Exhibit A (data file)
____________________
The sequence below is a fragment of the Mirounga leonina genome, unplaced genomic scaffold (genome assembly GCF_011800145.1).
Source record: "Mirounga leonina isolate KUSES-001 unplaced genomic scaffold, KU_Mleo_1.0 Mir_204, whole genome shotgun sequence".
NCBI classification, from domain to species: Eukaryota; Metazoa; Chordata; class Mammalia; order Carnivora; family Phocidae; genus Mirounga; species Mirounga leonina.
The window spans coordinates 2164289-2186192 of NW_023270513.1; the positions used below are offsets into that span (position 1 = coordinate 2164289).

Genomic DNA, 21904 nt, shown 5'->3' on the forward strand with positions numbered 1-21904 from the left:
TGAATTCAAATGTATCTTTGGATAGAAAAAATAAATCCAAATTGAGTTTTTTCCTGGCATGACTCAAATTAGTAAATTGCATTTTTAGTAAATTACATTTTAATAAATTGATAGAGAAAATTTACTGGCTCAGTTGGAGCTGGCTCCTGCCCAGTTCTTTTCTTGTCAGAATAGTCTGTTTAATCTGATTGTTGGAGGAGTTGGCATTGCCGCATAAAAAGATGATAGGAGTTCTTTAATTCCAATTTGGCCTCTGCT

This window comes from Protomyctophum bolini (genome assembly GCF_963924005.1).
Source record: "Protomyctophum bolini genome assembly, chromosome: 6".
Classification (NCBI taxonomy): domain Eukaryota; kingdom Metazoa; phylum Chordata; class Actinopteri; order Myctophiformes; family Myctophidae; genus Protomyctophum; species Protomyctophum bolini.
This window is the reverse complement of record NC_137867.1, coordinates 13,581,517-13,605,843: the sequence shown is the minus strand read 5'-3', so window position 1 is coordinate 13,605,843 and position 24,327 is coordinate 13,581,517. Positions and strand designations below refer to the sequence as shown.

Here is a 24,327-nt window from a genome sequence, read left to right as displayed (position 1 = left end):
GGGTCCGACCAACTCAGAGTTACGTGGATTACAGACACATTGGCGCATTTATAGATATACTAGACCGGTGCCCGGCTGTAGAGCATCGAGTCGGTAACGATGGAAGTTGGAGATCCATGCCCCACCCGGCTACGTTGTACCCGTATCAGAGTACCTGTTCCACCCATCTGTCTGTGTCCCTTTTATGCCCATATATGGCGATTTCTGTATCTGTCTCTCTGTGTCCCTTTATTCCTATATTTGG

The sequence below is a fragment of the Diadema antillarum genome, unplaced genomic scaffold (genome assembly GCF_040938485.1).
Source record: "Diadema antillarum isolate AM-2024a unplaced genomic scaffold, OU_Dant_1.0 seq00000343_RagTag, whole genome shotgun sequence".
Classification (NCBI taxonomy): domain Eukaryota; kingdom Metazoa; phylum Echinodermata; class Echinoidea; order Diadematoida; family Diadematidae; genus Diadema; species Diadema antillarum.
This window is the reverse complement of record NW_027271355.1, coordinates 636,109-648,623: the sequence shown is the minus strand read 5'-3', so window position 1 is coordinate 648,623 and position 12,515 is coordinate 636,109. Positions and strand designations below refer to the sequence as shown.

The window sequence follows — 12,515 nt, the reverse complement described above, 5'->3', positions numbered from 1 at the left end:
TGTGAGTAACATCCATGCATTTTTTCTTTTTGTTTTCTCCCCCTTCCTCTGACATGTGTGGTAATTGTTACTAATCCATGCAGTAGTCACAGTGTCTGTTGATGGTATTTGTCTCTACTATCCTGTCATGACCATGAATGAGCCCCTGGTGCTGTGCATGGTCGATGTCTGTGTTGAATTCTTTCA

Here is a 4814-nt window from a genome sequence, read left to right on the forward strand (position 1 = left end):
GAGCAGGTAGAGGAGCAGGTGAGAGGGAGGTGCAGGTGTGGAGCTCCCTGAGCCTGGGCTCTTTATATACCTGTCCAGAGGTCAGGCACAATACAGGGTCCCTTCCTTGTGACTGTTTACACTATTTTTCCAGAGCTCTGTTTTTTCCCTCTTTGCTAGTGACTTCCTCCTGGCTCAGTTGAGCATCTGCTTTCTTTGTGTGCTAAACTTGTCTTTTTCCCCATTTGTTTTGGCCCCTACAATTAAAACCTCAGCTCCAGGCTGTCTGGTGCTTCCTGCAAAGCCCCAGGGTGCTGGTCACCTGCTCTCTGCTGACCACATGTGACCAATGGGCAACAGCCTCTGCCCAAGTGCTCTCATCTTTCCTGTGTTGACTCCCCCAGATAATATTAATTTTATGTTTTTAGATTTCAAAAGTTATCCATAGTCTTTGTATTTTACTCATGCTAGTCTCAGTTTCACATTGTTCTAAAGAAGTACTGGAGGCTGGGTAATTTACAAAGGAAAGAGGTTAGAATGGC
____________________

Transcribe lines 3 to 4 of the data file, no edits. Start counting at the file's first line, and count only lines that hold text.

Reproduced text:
NCBI classification, from domain to species: Eukaryota; Metazoa; Chordata; class Mammalia; order Carnivora; family Phocidae; genus Mirounga; species Mirounga leonina.
The window spans coordinates 2164289-2186192 of NW_023270513.1; the positions used below are offsets into that span (position 1 = coordinate 2164289).